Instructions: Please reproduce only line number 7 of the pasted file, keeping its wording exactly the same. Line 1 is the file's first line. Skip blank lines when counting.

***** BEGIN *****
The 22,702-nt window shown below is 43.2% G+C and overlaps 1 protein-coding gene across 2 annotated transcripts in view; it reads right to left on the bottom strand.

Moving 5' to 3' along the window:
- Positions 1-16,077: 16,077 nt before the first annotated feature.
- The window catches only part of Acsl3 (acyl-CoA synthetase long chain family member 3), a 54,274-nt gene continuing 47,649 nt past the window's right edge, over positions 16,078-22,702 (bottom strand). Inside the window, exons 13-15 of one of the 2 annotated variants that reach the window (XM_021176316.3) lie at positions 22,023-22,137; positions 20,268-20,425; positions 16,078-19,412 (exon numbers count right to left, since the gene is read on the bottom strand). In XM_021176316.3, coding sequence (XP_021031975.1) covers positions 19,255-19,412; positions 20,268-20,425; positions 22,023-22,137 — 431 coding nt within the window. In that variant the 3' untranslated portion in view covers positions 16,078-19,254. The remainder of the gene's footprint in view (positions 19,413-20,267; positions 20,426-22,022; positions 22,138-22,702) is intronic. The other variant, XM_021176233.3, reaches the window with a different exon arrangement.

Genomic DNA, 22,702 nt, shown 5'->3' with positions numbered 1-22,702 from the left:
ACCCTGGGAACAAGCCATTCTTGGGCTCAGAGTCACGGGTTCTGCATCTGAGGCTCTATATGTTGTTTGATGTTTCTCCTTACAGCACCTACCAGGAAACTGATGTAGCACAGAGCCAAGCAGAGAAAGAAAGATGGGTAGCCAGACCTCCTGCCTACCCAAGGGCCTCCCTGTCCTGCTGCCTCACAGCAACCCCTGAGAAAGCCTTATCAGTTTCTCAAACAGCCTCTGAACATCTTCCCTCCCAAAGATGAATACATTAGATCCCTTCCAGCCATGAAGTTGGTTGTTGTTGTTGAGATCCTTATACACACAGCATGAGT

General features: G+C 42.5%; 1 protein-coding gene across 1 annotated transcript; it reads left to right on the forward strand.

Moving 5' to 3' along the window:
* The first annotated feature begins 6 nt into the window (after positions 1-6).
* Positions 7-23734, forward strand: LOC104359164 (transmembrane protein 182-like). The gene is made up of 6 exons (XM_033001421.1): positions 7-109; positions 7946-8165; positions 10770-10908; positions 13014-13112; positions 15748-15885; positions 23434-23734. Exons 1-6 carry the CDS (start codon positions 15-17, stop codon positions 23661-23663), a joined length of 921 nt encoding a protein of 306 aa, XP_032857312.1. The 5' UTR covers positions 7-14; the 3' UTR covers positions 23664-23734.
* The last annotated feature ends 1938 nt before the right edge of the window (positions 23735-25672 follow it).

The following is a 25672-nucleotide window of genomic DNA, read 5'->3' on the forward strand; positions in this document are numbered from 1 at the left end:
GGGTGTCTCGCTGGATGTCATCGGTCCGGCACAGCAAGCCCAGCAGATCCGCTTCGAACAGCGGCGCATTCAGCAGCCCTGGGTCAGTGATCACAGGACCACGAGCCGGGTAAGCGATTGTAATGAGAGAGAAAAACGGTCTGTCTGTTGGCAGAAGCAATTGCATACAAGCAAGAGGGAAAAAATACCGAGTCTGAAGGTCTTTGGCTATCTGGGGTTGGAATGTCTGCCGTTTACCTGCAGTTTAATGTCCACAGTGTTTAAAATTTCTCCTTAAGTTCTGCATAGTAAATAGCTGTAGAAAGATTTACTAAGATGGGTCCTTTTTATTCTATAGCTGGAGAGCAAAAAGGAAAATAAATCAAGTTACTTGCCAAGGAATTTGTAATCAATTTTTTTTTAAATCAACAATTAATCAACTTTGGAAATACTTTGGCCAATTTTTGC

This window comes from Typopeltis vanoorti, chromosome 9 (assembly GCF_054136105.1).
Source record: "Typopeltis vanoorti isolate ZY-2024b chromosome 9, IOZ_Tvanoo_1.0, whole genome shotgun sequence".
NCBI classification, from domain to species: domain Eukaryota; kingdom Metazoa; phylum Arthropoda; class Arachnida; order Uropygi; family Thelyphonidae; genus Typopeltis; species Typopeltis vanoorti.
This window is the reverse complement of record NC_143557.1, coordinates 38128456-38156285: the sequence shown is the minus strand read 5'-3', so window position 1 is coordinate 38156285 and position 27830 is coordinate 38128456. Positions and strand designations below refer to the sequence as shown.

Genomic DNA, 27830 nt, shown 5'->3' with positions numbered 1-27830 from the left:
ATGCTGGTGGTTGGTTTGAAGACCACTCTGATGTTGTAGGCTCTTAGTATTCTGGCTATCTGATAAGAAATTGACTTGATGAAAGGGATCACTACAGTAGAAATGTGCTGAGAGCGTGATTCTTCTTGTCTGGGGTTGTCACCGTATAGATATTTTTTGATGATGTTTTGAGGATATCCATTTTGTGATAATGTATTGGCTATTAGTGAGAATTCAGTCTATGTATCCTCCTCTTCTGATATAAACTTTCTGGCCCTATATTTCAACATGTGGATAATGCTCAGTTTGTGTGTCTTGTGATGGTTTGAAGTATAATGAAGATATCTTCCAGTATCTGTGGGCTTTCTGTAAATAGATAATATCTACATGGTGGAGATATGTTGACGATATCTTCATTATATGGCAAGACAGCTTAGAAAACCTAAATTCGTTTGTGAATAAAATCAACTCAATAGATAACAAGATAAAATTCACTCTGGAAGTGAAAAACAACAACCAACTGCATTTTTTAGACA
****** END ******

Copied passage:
General features: G+C 42.5%; 1 protein-coding gene across 1 annotated transcript; it reads left to right on the forward strand.